You probably broke the law today.
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Criminal law has exploded in size and scope. There are more than 300,000 federal criminal laws alone.
“There’s a federal prohibition on walking a dog on a leash longer than six feet on federal property. It is a jailable offense,” says Rafael Mangual of City Journal. “Anyone can be prosecuted for almost anything.”
Like trying to save animals during a hurricane. That got Tammy Hedges in trouble.
She was charged with 12 counts of “misdemeanor practicing or attempting veterinary medicine without a license.”
Her crime? Sheltering animals. Or as she put it: “mak[ing] sure that they were not out there drowning.”
According to the prosecutor, “a passion and love of animals is laudable but does not excuse unnecessarily putting their health at risk.”
“The idea that these people were engaged in the sort of behavior that ought to be met with jail time really does seem to belie reality,” Mangual tells Stossel.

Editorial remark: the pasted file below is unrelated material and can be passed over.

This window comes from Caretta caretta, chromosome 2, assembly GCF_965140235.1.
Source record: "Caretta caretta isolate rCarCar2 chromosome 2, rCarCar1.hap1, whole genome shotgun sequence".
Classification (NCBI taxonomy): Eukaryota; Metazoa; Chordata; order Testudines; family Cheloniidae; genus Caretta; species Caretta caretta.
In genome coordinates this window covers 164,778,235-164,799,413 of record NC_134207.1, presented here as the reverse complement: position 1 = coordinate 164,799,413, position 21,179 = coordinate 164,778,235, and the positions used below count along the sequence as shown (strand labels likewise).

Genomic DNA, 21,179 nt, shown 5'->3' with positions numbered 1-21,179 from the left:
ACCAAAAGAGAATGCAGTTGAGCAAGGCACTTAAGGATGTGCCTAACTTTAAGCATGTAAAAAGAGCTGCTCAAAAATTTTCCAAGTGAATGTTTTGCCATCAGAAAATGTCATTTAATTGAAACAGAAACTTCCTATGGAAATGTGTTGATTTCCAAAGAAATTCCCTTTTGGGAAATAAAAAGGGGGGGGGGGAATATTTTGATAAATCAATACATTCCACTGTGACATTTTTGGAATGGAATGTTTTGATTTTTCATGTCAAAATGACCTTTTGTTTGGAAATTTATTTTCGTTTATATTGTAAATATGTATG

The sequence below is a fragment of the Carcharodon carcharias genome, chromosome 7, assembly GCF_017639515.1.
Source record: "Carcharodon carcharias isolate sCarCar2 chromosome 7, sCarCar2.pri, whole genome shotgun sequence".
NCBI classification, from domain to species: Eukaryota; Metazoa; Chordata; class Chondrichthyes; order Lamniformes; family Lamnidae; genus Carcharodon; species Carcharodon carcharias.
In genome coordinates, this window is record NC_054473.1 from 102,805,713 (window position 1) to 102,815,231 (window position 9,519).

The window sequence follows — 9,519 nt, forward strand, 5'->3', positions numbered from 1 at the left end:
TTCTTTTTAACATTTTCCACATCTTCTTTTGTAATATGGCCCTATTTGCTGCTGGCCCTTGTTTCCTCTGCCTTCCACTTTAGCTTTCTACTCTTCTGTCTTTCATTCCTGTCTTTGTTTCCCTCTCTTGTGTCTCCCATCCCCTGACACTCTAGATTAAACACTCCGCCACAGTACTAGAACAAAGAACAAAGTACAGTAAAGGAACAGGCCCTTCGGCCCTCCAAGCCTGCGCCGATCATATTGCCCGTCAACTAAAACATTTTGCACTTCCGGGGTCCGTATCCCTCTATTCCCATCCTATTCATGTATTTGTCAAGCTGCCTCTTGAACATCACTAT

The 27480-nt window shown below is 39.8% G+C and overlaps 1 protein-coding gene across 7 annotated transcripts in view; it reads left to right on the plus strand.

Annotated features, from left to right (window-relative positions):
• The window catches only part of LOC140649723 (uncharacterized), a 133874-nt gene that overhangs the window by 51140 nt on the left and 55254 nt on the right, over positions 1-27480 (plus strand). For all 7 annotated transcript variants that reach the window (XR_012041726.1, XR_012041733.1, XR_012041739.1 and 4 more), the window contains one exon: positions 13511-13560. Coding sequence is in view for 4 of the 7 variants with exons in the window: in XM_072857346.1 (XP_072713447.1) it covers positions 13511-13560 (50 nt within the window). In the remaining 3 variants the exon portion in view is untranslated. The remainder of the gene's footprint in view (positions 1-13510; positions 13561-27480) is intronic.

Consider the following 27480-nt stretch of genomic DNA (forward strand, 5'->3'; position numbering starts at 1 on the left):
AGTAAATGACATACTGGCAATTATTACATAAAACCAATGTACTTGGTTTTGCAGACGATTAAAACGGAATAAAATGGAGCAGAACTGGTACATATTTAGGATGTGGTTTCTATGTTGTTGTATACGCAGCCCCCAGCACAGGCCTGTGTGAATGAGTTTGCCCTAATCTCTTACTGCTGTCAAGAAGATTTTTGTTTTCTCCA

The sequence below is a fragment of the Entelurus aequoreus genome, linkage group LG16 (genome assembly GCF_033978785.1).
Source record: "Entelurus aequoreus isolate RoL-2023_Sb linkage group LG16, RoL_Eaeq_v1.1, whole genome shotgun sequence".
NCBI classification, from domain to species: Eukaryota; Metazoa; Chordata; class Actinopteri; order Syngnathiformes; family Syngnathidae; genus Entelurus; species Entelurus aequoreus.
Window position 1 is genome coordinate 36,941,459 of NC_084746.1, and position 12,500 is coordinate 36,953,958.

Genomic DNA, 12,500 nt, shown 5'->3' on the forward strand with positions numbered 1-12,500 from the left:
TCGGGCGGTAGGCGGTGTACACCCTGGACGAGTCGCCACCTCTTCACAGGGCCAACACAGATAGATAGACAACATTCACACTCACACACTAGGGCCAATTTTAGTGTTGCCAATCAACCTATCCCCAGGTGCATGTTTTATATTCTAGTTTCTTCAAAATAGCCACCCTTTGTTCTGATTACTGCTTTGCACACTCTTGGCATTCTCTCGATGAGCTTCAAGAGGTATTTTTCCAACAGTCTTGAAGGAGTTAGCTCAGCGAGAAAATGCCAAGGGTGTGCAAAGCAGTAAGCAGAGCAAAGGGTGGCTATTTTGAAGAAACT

“How did we get here, with so many laws even lawyers can’t count them?” asks Stossel.
“At the federal level, 98% of criminal laws are not passed by elected representatives. They are created entirely by unelected bureaucrats who don’t have to answer to anyone” Mangual responds.
Many of the laws exist because politically connected people don’t like newcomers entering their turf. “At the root of a lot of the overcriminalization problem is … established players who want to use the government to keep them protected from competition” explains Mangual.
This overcriminalization puts everyone at risk of being prosecuted for things that we don’t even know are illegal,” says Stossel.
Mangual agrees: “It’s impossible to know what sort of behavior is criminal. When they get labeled as criminals, that stays with them through their whole life.”